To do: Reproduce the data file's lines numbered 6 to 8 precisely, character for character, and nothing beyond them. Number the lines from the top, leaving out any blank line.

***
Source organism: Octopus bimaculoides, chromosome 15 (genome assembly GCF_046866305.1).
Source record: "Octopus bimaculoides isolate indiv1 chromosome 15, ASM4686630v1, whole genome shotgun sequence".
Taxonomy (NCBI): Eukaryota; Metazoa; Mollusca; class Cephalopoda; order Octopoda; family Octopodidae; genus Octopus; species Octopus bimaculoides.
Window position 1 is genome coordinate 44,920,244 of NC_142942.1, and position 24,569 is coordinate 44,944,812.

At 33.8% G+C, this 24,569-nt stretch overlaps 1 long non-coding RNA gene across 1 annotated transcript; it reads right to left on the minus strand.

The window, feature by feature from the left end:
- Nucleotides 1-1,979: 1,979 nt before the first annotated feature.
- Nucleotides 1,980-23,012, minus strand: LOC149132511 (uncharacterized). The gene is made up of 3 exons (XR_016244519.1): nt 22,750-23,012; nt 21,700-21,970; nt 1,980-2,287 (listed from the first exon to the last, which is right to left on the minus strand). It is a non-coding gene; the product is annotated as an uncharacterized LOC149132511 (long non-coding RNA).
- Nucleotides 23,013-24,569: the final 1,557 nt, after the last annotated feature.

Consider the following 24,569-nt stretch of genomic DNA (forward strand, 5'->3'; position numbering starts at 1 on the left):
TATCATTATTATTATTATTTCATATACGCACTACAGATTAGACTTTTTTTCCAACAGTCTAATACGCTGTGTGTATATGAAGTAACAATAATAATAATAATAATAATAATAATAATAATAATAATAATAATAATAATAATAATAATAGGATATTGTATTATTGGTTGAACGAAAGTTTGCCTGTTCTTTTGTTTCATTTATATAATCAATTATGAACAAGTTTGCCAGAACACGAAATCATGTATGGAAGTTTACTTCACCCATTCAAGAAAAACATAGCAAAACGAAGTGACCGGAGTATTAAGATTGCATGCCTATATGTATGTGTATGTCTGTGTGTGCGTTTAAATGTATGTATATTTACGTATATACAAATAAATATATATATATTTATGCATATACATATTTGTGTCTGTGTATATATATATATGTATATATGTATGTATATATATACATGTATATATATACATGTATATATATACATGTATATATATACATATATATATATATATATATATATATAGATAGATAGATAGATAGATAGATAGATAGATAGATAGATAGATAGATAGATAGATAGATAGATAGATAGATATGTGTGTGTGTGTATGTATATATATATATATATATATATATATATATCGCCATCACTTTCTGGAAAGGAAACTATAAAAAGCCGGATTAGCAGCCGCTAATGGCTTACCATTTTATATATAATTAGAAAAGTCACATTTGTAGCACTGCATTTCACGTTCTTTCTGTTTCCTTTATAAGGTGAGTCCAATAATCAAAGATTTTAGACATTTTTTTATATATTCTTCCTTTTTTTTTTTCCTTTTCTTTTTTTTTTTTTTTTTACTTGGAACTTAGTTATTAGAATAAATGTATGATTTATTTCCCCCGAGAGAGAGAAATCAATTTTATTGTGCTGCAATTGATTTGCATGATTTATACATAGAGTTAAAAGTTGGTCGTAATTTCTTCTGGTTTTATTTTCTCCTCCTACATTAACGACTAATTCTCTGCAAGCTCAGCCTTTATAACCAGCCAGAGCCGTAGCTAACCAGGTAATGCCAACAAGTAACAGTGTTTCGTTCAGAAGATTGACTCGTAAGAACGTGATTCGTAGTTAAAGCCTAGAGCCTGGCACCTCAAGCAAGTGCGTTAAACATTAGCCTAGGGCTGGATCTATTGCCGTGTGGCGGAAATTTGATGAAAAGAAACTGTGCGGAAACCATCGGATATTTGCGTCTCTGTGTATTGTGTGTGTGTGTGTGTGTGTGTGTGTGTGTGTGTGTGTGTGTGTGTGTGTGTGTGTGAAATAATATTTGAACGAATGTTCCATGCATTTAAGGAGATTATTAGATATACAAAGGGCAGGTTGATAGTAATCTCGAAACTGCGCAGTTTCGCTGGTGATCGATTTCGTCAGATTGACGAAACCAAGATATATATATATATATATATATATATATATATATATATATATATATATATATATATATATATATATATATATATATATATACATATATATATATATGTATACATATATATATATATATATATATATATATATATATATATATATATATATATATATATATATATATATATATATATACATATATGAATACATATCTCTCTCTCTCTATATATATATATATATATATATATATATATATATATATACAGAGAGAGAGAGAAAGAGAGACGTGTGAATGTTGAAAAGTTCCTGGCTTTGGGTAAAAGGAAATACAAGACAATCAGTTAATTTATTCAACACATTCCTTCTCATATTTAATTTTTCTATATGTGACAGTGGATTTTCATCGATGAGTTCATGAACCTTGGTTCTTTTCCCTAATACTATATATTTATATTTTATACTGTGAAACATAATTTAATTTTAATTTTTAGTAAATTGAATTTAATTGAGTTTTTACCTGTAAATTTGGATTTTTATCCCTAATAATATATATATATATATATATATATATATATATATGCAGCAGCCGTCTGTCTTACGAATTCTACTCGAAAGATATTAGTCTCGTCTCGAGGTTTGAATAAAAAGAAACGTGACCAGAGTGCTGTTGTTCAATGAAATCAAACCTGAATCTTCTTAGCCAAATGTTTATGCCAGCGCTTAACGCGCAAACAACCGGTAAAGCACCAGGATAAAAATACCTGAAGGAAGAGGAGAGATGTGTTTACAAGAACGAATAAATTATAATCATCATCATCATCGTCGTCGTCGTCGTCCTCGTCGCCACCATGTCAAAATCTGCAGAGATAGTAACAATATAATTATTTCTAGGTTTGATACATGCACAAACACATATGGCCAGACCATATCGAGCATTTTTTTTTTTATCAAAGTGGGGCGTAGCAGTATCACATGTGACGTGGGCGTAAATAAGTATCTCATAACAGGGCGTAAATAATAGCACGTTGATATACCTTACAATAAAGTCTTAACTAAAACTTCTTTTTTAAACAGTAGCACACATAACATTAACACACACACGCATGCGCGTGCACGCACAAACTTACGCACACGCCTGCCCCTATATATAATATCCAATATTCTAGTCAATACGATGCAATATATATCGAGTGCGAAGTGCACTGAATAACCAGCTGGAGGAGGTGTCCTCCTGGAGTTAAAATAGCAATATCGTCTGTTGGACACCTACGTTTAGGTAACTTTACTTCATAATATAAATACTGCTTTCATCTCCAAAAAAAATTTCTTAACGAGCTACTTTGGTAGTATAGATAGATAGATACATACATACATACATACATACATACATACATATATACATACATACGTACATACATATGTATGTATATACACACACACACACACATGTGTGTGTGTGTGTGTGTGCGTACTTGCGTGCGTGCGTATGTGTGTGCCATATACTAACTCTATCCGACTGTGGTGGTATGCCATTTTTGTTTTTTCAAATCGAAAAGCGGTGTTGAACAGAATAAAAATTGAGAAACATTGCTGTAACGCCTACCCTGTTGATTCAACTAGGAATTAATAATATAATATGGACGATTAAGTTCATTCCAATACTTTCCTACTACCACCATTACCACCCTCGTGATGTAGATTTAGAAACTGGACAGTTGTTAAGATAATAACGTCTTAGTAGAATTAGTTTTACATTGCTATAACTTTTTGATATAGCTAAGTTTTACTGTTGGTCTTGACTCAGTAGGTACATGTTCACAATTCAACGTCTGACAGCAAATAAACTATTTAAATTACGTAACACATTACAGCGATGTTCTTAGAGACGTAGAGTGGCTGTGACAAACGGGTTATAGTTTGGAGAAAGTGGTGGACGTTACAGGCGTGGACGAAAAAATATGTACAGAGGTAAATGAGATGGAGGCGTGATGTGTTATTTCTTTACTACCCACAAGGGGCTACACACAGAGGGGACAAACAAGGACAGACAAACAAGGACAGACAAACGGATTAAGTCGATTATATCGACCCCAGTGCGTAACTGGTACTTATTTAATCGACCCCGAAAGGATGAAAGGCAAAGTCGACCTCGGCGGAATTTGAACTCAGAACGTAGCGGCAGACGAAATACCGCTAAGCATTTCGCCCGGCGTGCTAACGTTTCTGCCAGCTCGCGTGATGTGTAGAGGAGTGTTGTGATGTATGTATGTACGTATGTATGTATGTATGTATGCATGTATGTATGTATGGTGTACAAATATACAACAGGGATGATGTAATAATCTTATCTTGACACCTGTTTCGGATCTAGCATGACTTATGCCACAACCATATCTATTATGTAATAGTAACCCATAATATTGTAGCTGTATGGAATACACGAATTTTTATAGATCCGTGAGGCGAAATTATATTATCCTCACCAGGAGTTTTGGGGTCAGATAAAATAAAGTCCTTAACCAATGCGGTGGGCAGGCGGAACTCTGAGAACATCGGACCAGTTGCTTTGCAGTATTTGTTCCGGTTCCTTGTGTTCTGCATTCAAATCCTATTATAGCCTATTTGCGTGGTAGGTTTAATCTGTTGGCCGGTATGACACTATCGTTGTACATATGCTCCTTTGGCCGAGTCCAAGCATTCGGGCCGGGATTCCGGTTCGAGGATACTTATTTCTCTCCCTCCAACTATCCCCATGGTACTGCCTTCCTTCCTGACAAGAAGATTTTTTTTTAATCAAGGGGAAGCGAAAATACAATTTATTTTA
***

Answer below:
The window, feature by feature from the left end:
- Nucleotides 1-1,979: 1,979 nt before the first annotated feature.
- Nucleotides 1,980-23,012, minus strand: LOC149132511 (uncharacterized). The gene is made up of 3 exons (XR_016244519.1): nt 22,750-23,012; nt 21,700-21,970; nt 1,980-2,287 (listed from the first exon to the last, which is right to left on the minus strand). It is a non-coding gene; the product is annotated as an uncharacterized LOC149132511 (long non-coding RNA).